The City Diary: Waley-Cohen proves he's more than a show pony

Slackbelly in Cheltenham
Click to follow

Congratulations to my old friend Sam Waley-Cohen, who took time off from his day job to ride Long Run, the winner of Friday's Gold Cup.

The amateur is a former Louis Dreyfus Commodities trader who then quit the City to become an entrepreneur running his own dental practice group called Portman Healthcare, and if such gentlemanly success is not irritating enough for the big name riders, there's more. After finishing fifth on Liberthine in the 2007 Grand National, Waley-Cohen promised that he was about to concentrate on his business career and abandon serious racing. He has now followed his impressive Aintree finish with national hunt's most sought after prize.

Black almost makes the winners' enclosure

A long overdue return to form for Andrew "Bertie" Black the entertaining multi-millionaire founder of Betfair. Despite making his fortune inventing the betting exchange concept, he has found life in the FTSE 250 rather heavy going since listing last autumn. Black's career as a racehorse owner has not yet hit the heights either, while his investment in Swindon Town is suffering from a decidedly rocky season.

Still, there was better news in the last race at the Cheltenham Festival last Wednesday, when Bertie's horse Nemo Spirit, which he owns jointly with footballer Michael Owen, came second in the St Patrick's Day Derby, a charity race, with a jockey who had shed a whopping 5st to make the weight.

So should we all be betting on Black once again? Possibly not. Betfair's finance director, Stephen Morana, reckons that Black's most successful investment since Betfair is in a medical company on which he made another fortune. The rationale behind his punt? "Bert fell asleep during the presentaton and then felt guilty," Morana reveals. The indicator remains intact.

Gelding Morana is sad omen for Betfair namesake

There is also a case for avoiding betting on Morana – the horse, not the beancounter. Black has named one of his beasts after his FD and while the nag won early on as a two-year-old there has not been much to cheer since. With an eye on the Betfair share price, which has slumped since looking well-placed straight after flotation, Morano admits how he hopes the horse does not prove to be a cruel metaphor. He adds ruefully: "And it's been gelded."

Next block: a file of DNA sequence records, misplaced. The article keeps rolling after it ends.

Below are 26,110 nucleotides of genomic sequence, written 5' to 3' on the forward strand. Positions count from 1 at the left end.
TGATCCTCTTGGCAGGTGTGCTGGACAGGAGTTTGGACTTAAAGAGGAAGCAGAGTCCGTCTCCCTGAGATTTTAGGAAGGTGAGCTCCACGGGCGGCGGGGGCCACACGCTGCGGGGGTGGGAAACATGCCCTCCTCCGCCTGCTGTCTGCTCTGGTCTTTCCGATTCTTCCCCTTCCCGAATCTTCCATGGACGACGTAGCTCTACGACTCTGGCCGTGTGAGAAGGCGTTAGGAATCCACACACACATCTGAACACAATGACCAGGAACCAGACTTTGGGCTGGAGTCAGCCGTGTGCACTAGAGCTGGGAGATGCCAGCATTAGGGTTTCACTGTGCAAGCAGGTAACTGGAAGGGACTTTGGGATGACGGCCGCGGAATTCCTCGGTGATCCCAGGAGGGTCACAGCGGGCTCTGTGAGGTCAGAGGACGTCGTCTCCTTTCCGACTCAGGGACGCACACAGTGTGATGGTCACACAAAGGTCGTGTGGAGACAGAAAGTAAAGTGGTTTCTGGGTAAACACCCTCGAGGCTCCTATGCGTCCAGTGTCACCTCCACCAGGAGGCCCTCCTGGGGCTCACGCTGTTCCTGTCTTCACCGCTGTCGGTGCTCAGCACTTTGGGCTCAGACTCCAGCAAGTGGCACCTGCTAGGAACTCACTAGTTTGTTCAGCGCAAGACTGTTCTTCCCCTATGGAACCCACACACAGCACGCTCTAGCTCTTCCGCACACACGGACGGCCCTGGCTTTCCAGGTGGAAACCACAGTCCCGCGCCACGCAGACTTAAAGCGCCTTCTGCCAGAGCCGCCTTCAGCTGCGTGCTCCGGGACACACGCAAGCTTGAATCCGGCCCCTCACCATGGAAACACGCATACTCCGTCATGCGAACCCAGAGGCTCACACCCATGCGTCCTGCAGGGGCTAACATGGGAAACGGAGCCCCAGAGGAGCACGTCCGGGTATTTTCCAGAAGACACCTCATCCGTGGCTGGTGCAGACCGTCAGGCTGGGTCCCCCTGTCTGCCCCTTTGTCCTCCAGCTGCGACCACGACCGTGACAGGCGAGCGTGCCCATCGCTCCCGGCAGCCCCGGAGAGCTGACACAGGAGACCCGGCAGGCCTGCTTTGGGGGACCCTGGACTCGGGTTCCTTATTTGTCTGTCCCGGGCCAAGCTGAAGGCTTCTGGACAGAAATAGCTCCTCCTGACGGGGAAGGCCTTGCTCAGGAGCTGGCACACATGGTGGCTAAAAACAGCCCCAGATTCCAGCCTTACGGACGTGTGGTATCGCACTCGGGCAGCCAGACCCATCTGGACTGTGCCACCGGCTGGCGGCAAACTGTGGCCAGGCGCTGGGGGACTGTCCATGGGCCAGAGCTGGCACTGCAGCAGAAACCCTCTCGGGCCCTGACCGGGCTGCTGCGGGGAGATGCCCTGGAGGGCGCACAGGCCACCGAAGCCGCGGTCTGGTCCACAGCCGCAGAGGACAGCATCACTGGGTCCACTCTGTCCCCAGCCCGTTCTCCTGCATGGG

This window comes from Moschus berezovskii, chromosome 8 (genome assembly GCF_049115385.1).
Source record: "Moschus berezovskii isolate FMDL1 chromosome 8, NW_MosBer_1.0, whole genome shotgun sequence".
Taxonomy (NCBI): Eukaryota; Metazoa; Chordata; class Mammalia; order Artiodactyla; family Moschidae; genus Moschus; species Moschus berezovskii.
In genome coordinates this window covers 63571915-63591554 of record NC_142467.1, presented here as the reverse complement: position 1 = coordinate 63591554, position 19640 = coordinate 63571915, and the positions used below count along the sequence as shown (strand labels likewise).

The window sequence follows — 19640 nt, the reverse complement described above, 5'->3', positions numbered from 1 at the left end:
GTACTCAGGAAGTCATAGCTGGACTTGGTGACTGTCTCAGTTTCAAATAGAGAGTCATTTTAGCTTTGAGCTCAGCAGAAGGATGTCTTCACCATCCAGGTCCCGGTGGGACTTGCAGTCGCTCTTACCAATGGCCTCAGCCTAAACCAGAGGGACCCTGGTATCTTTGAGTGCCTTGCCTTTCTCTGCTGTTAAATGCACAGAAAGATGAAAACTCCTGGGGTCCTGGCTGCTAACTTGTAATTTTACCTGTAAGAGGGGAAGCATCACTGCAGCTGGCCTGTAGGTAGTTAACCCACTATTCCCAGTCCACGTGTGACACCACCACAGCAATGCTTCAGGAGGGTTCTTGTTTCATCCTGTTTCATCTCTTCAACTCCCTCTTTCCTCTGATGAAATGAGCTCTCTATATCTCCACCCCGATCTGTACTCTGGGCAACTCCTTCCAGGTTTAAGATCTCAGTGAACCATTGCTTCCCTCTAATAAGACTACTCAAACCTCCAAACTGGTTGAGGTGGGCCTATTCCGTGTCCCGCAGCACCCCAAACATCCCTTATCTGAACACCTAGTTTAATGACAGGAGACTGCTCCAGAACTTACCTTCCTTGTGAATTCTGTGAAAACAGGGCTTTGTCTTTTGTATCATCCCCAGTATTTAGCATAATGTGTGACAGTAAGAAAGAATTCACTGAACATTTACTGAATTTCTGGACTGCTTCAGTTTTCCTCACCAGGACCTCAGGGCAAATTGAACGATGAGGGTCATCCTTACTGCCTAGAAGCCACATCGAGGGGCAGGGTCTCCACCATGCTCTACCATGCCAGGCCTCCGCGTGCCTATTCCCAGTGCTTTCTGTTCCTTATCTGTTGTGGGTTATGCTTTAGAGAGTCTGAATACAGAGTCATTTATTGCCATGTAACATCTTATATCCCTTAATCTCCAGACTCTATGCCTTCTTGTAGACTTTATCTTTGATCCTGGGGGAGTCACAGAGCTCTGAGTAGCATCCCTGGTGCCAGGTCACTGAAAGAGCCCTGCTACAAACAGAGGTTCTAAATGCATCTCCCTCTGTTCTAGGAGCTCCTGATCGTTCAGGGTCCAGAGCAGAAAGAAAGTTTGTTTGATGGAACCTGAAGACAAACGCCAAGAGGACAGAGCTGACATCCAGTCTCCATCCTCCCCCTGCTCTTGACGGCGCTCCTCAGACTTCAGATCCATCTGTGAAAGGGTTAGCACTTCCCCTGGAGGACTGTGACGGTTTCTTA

O'Leary is first past the post in the business stakes

Andy Stewart, who has flown the flag for the City of London at the Cheltenham Festival for many years, celebrated hard after his winner with Big Buck's in the World Hurdle on Thursday. But ultimately he was trounced in the business stakes by Ryanair boss Michael O'Leary who used the millions of euros he's made from the budget airline to fund 27 entries at the festival and three winners. At least some of O'Leary's punters are happy.

Lame Evans limps out of festival for early rub down

The exploits of Barni Evans, the marketing director of listed bookmaker Paddy Power, are legion. In the interest of promoting his company, Barni once dressed in a rubber Gold Cup suit, only to get beaten up by a group of youths. Later, as his wife visited relatives in Australia, his efforts to plug another company-sponsored event implausibly found his spouse flicking on her television and being shocked by images of her husband enjoying the World Strip Poker Championship, resplendent in only a pair of shorts.

There are plenty more of these, including the tale of how the champagne for the corporate box at the 2007 Festival was nicked out of Evans's car (while he was sitting in it), meaning there was a short price on our man having another tale of woe this time around. Sure enough he's delivered.

This time the Paddy Power coach driver forgot the booze for Tuesday's trip – leading to a detour on the M4 to re-stock. That meant a late arrival, missing out on the usual parking slot and leaving our hero with a three-mile walk. Normally that wouldn't matter, but naturally there are complications. Evans is suffering from a foot injury which has now been aggravated - leaving him desk bound and missing out on the rest of the festival. Who says the bookies always win?

The Price for racing royalty

Over in Cheltenham's mass corporate catering dining rooms, a notable clash. Dolly bird Katie Price arrived with her entourage and was perturbed to discover that her table was positioned in the chalet's window, where those in the cheap seats might have watched her eat. This proved unacceptable to Price who kicked fellow diners off a nearby table. They included racing legend Lester Piggott.

What the bookies don't take ...

Nobody has ever accused Cheltenham racecourse of undercharging. Nor will they on current form. The course's cash point machines naturally make a charge to punters in need of replenishing their betting stash. The charge per withdrawal? £2.95. Ouch.